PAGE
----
Partnership between clinicians and scientists raises the clinical relevance and rigor of research on improvement strategies. Through collaborative efforts the priorities of clinicians are served by the evolving research enterprise as we evaluate improvement strategies for uptake and sustainment. Unfortunately collaboration does not come easily as silos exist in healthcare.
In a previous article for the ISRN Network News1, Dr. Suzanne Beyea describes the siloed nature of the healthcare profession. “We tend to just stay within our organizations, within our fields, within our perspectives. This makes it challenging to offer the best quality of care to patients or even to know what constitutes the best quality of care. We really need a circle so that practice informs theory and vice versa, rather than only staying in our parallel worlds,” says Beyea.
The disconnect in priorities between clinicians and researchers is a challenge to rapid transformation. In the same discussion1, Dr. Michael Parchman added that “A more participatory model of research allows academics to go to clinicians and say, ‘Here’s the evidence we have so far on what constitutes the right treatment at the right time for the right patient. How would this work in your setting? What would you need in order to do this?’ Then design a research project together to track the results and adjust the theory.” This type of collaboration makes more sense and would not only generate effective improvement strategies, but would also help spread these strategies.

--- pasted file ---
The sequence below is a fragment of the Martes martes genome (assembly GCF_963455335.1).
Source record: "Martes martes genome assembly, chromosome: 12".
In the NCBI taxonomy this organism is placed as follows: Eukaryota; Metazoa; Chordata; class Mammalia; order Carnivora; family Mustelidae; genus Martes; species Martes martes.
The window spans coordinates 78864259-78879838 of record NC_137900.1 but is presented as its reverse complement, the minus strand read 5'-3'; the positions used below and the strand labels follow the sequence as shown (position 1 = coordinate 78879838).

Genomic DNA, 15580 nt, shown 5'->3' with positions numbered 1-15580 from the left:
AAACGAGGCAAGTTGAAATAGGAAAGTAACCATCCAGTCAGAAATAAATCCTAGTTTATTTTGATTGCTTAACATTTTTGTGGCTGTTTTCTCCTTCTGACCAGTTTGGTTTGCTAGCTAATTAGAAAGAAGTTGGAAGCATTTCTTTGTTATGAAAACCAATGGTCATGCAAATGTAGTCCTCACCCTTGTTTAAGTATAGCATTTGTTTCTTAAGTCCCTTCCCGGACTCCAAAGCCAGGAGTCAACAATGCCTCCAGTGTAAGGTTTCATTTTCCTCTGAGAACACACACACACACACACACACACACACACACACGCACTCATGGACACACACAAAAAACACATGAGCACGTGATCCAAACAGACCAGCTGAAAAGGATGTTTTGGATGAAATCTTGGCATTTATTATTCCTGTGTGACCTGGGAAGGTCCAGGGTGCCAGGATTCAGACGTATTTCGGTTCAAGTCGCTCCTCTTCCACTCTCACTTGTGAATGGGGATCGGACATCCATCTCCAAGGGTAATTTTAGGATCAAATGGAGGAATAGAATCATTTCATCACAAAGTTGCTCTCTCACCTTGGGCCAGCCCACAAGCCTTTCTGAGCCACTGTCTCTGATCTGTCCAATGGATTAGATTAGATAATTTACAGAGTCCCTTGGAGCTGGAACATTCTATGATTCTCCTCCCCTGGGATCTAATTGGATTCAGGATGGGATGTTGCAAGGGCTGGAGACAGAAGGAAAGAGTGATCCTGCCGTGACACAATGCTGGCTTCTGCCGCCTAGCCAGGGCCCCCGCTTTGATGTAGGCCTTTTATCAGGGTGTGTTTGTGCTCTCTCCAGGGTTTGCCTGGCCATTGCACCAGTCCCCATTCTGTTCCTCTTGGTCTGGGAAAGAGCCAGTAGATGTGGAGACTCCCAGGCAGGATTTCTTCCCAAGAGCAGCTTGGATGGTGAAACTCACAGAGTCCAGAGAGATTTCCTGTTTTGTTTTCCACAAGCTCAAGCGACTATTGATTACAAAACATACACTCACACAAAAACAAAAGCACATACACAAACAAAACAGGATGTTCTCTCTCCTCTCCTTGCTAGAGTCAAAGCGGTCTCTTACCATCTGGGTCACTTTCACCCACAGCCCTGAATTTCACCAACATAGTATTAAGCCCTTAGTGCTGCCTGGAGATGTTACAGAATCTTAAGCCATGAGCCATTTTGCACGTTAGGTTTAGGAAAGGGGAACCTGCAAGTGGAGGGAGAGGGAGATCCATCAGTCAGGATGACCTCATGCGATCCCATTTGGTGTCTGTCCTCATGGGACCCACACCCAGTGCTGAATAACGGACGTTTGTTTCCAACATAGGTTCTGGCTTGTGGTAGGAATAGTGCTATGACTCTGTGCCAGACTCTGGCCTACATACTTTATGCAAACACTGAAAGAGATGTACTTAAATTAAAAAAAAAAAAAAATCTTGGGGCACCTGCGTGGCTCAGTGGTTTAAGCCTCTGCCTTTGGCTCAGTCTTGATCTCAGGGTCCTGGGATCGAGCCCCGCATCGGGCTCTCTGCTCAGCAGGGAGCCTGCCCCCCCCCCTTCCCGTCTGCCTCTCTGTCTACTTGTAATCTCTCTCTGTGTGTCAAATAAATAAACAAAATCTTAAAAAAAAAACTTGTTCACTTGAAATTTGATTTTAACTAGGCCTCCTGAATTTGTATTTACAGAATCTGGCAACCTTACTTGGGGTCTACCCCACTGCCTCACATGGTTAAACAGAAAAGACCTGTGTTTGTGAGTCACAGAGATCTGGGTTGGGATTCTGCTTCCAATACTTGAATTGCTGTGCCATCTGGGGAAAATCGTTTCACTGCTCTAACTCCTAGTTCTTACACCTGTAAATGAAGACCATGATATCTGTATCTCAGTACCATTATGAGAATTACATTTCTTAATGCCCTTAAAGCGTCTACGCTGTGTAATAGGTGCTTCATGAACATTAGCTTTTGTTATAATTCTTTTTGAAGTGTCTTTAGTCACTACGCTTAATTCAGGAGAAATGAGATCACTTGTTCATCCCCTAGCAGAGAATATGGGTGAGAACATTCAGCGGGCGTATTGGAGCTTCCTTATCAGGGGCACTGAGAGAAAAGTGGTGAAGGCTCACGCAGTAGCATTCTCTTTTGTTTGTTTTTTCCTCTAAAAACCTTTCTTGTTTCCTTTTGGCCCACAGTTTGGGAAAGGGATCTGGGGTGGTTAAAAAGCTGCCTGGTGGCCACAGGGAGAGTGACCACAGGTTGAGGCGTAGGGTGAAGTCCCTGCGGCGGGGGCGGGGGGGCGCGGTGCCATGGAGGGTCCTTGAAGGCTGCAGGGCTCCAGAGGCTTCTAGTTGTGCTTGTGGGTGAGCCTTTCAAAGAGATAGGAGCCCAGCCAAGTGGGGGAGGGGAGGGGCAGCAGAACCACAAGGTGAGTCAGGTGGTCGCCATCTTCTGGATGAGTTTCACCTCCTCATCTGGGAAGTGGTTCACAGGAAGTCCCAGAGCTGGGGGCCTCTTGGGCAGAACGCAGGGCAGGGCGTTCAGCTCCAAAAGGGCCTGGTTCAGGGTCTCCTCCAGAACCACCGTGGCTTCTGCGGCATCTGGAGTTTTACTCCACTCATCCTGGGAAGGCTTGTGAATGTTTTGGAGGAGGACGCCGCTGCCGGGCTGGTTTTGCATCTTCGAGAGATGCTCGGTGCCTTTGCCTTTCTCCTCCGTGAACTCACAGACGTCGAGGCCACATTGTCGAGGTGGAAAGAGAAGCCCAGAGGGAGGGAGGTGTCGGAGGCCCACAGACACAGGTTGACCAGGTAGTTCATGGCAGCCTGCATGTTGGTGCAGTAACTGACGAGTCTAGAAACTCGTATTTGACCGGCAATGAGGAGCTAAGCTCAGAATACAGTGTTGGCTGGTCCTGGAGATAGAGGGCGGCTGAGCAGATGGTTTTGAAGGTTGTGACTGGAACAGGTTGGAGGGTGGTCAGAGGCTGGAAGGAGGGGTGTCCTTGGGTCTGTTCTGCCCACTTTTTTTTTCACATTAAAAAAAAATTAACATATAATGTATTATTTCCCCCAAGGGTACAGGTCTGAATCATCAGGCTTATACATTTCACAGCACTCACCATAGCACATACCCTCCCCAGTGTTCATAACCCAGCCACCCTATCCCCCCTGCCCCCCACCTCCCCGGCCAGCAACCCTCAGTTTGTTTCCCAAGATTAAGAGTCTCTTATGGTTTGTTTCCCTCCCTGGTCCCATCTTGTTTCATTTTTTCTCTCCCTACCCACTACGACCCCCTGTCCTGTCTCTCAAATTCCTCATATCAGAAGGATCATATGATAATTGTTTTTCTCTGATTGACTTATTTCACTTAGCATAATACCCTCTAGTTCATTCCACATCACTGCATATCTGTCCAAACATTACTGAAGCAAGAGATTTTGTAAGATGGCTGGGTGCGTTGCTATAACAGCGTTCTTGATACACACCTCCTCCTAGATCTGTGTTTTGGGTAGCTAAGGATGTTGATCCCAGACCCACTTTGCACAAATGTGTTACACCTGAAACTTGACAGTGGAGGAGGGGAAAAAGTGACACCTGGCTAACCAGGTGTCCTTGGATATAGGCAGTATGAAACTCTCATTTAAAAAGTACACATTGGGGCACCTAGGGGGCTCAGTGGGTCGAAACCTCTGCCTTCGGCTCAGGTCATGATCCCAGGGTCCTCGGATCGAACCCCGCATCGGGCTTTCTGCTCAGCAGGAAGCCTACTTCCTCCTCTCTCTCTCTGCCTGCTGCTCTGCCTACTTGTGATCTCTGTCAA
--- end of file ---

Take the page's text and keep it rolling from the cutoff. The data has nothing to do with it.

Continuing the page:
Part of the solution is for clinicians and scientists to develop new competencies in team collaboration. Principles from the Science of Team Science helps research teams overcome challenges in collaboration. The principles are woven into the studies undertaken by members of the ISRN and supported by ISRN resources. Examples of resources include learning modules on Team Science and an evidence-based guidebook on collaboration2. Team Science is worth time and effort because transdisciplinary collaboration has been shown to increase efficiency and innovativeness. Through these strategies the siloed climate of healthcare can change and yield transformative change.
What are your thoughts on silos in healthcare?
Have you worked with transdisciplinary teams?
What was your perception of their effectiveness?
Please share your experiences in the comments section below.
1Improvement Science Research Network. (2012). Expert Perspectives: Dismantling Silos. Network News, Vol.1 (1), p1. http://isrn.net/sites/isrn.net/files/documents/newsletter/ISRN_Newsletter_Jul10_508.pdf
2 Stevens, KR, Puga, F, and Patel, DI (2012) Building Successful Research Collaboratives for Healthcare Improvement. San Antonio, TX: Academic Center for Evidence-Based Practice, UTHSCSA.
*Suzanne Beyea, PhD, RN, FAAN, Director of Geriatric Nursing Education and Research, Dartmouth Hitchcock Medical Center and Emeritus Steering Council
*Michael L. Parchman, MD, MPH, FAAFP, Director, MacColl Center for Healthcare Innovations, Group Health Research Institute